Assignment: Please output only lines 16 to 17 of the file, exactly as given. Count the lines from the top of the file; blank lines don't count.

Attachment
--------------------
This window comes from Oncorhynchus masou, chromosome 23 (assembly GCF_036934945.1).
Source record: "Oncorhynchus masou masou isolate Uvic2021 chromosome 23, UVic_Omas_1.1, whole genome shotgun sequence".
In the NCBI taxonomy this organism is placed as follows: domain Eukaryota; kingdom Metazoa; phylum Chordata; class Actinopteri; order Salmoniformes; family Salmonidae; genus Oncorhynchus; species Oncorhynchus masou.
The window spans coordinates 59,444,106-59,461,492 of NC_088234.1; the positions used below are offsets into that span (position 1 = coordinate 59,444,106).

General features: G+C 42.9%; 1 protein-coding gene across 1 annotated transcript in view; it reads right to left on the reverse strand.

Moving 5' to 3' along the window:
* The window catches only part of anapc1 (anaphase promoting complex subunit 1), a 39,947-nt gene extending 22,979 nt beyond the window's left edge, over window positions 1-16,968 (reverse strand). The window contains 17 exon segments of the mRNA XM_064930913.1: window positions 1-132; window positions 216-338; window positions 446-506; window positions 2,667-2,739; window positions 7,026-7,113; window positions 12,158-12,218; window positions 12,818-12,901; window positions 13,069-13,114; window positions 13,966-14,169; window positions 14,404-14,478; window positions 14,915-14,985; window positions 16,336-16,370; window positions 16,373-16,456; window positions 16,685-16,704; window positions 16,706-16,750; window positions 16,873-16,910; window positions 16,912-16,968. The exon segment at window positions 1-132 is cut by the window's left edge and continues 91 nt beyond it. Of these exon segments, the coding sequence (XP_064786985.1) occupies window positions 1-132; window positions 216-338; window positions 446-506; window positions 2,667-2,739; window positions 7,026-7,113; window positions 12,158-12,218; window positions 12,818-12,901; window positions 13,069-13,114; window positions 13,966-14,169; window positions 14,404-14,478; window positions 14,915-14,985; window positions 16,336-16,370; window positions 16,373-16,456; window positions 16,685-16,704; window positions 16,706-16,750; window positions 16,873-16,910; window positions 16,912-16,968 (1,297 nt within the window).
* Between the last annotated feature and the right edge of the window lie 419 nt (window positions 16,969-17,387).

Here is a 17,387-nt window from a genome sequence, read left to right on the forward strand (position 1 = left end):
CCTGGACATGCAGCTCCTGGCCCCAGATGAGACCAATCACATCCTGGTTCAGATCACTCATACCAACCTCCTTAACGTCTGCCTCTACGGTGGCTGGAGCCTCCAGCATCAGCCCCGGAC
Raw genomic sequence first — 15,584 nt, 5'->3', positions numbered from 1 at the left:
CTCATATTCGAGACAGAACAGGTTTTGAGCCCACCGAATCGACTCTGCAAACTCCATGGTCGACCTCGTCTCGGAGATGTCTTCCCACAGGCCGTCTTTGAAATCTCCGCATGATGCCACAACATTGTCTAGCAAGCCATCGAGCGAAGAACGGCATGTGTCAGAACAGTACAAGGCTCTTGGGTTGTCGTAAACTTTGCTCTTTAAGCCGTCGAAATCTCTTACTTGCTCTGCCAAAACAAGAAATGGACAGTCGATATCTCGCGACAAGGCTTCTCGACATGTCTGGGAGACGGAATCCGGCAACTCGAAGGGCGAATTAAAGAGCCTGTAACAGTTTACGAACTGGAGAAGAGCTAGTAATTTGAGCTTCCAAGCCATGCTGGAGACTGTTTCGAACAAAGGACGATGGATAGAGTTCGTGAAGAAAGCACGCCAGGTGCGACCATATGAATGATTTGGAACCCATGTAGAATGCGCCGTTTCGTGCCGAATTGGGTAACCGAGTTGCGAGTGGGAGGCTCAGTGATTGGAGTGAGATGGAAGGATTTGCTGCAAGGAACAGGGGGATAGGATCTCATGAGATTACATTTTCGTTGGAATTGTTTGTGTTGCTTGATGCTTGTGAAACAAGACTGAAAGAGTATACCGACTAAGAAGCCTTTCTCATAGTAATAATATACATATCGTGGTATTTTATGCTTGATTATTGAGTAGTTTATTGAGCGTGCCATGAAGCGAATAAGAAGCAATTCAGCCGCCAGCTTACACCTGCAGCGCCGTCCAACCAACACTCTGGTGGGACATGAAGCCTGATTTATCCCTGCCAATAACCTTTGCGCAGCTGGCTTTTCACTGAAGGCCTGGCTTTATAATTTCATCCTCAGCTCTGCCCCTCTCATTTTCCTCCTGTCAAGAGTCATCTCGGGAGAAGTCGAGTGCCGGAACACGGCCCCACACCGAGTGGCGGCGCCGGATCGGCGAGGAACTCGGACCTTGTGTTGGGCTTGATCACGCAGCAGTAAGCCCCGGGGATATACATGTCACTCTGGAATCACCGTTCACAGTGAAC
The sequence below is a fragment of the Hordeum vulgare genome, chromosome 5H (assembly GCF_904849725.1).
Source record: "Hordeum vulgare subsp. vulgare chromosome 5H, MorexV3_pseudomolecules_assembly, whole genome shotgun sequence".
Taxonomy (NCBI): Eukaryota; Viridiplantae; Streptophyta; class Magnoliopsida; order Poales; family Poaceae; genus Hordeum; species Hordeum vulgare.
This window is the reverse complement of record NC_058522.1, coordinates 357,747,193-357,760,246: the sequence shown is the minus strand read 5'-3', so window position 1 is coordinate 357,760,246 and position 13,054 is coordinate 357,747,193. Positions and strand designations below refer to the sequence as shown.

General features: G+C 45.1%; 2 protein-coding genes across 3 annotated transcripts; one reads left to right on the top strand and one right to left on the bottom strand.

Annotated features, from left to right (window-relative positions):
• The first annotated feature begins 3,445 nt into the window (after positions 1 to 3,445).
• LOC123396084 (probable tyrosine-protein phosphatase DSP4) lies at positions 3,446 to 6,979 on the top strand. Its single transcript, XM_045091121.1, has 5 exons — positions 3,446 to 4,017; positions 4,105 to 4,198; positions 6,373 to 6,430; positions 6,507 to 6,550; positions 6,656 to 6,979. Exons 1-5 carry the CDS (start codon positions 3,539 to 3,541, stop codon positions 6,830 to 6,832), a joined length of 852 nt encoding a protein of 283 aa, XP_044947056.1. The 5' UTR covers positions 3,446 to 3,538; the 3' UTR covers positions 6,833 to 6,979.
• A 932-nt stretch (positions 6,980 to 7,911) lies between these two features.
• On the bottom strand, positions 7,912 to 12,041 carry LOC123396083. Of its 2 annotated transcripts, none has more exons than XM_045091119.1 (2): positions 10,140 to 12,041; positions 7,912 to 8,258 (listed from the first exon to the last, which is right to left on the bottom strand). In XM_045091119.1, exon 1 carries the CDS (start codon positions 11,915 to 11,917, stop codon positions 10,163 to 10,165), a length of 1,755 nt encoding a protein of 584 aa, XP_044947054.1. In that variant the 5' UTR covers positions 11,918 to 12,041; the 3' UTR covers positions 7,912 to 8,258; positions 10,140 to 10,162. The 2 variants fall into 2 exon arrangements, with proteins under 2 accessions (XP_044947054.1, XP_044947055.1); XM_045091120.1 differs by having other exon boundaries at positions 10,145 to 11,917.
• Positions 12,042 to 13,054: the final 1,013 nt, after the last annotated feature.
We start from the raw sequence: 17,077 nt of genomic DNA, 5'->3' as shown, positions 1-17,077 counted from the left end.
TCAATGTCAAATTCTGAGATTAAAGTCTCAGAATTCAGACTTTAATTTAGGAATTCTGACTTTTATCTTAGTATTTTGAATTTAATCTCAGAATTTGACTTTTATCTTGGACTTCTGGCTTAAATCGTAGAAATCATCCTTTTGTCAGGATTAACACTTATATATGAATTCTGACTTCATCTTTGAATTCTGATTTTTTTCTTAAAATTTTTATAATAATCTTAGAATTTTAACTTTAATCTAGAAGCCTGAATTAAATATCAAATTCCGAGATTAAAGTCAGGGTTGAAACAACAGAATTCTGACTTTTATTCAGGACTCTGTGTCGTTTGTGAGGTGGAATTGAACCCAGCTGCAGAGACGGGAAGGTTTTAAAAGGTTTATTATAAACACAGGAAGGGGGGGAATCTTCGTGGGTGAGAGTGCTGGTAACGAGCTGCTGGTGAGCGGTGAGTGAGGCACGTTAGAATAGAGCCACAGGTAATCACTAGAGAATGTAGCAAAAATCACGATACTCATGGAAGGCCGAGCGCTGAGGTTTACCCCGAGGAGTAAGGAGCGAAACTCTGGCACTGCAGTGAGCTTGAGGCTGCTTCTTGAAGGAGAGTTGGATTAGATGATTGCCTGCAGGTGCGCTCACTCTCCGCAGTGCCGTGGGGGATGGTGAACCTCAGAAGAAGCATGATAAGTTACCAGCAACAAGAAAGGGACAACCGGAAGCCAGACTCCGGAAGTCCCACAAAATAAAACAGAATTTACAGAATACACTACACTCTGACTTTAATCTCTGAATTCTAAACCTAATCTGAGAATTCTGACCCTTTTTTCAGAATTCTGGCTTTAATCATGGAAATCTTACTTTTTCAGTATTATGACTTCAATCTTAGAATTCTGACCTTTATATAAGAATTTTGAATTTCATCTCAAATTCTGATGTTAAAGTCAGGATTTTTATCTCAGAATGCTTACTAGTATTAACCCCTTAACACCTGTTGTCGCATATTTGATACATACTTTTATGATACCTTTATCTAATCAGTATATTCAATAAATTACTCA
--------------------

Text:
This window is the reverse complement of record NC_058522.1, coordinates 357,747,193-357,760,246: the sequence shown is the minus strand read 5'-3', so window position 1 is coordinate 357,760,246 and position 13,054 is coordinate 357,747,193. Positions and strand designations below refer to the sequence as shown.

General features: G+C 45.1%; 2 protein-coding genes across 3 annotated transcripts; one reads left to right on the top strand and one right to left on the bottom strand.